When DNA Won't WorkIdaho Law Review
AbstractWithin the criminal justice system, DNA (deoxyribonucleic acid) evidence has often been heralded as the gold standard of forensic science. In a 2009 U.S. Supreme Court decision, Chief Justice Roberts wrote that "DNA testing has an unparalleled ability both to exonerate the wrongly convicted and to identify the guilty. It has the potential to significantly improve both the criminal justice system and police investigative practices." The phrases “unparalleled ability” and “significantly improve” reflect the high standard that DNA has attained in both forensic science and the entire criminal justice system. Forensic DNA technology has a major advantage over other forensic science fields because of its reliance on statistics and its historical development from medical science, which relies on double-blind testing, error analysis, and rigorous peer review. These factors distinguish DNA analysis from other forms of forensic analysis such as fingerprinting, ballistics, trace evidence, forensic anthropology (bones), handwriting analysis, and others. But every analytical field has its limits, and can be misappropriated. This article summarizes some of the key areas where the use of forensic DNA can be improved and includes proposed remedies.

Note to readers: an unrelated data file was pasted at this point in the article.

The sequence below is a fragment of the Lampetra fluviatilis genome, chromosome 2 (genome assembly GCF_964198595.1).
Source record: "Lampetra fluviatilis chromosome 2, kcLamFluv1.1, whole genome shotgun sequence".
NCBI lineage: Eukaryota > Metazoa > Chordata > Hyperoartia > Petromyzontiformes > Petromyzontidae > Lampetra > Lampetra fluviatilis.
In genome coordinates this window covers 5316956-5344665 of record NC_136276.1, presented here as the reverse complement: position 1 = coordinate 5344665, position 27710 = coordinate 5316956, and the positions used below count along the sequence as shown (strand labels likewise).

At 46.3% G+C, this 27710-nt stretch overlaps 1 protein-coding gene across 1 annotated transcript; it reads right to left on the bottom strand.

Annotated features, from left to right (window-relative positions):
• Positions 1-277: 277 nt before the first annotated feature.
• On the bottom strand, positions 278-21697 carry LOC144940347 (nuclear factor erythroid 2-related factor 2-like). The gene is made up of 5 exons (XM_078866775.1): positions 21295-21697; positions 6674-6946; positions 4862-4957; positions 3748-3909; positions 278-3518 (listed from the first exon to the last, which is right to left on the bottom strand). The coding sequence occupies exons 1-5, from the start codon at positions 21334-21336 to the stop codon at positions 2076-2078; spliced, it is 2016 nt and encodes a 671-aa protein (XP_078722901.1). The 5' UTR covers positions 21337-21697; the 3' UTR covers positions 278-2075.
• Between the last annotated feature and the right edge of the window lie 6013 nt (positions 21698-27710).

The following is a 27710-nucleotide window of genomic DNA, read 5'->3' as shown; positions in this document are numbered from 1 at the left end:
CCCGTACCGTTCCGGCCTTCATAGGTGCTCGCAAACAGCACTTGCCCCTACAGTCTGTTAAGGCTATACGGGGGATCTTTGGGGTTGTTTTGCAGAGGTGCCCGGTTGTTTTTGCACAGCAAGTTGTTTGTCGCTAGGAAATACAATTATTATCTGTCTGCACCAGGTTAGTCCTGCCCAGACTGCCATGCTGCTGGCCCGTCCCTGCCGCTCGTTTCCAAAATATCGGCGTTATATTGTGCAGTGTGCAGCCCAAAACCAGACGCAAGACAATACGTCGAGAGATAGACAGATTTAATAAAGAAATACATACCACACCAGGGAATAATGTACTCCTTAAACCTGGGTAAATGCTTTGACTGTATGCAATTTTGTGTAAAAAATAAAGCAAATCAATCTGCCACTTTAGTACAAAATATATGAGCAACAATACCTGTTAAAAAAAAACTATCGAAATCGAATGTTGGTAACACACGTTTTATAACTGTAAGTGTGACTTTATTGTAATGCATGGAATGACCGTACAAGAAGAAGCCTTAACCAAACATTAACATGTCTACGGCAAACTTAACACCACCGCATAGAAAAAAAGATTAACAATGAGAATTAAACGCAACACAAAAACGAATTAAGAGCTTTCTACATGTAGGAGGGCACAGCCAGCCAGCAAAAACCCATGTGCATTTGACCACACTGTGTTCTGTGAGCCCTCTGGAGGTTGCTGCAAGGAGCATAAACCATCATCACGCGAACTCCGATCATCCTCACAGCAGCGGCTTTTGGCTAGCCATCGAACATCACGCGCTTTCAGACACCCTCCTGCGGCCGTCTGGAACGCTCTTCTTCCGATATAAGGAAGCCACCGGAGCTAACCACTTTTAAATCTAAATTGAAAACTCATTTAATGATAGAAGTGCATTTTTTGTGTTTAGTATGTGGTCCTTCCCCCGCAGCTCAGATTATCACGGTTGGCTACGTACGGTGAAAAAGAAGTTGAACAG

This document was originally published in Idaho Law Review. Copyright restrictions may apply. Used by permission.
Citation InformationRick Visser and Greg Hampikian. "When DNA Won't Work" Idaho Law Review (2012)
Available at: http://works.bepress.com/greg_hampikian/29/